The Printing Process
When the "Animal Series" posters were originally produced in the 1950s, they were designed using collage techniques to build up the images in as many as twelve different colours. Stencils were then hand-cut for each colour and silk-screens were exposed. Each colour was individually printed by hand onto Crown sheets of paper (20” x 15”). The print-run was limited to only 500 of each design. Later, lithographic editions were printed, but because this printing process is limited to 4 colours, the vibrancy and definition of the original screen-printed posters was not captured.
In order to reproduce these posters as faithfully as possible, original screen-printed posters have been obtained. These were professionally scanned and (as in the original process) the colours were masked and adjusted to accurately match the originals. This time-consuming process proved to be the only way to reproduce the vibrancy and colour range exhibited by the screen-printed posters of the 1950s.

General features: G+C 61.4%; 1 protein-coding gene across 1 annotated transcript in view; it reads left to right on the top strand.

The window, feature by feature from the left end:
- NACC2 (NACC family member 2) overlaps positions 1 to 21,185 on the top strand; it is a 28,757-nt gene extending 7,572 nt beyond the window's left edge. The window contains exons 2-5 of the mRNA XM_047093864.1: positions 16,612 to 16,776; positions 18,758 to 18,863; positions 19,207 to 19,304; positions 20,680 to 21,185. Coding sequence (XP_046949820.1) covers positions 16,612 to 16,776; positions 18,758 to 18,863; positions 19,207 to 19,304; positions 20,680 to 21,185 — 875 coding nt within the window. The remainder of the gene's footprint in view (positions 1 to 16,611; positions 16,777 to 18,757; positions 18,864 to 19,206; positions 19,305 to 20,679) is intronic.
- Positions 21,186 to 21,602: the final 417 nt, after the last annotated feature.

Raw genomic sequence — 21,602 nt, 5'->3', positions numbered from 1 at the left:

The scanned images have been printed digitally using 8 inks in a process referred to as giclée printing (giclée – “a drop”) onto fine-art paper. Both the inks and the paper used are of recongised archival quality, ensuring that neither the colours nor the paper itself will fade over time, if the reproductions are properly cared for.
These reproductions bear the signature of the original artist, Harry Rogers, together with an embossed seal, depicting the Qantas logo used in the 1950s – that of the winged Kangaroo flying around the globe of the world. On the reverse of each poster is a holographic seal, attesting to the authenticity of each print.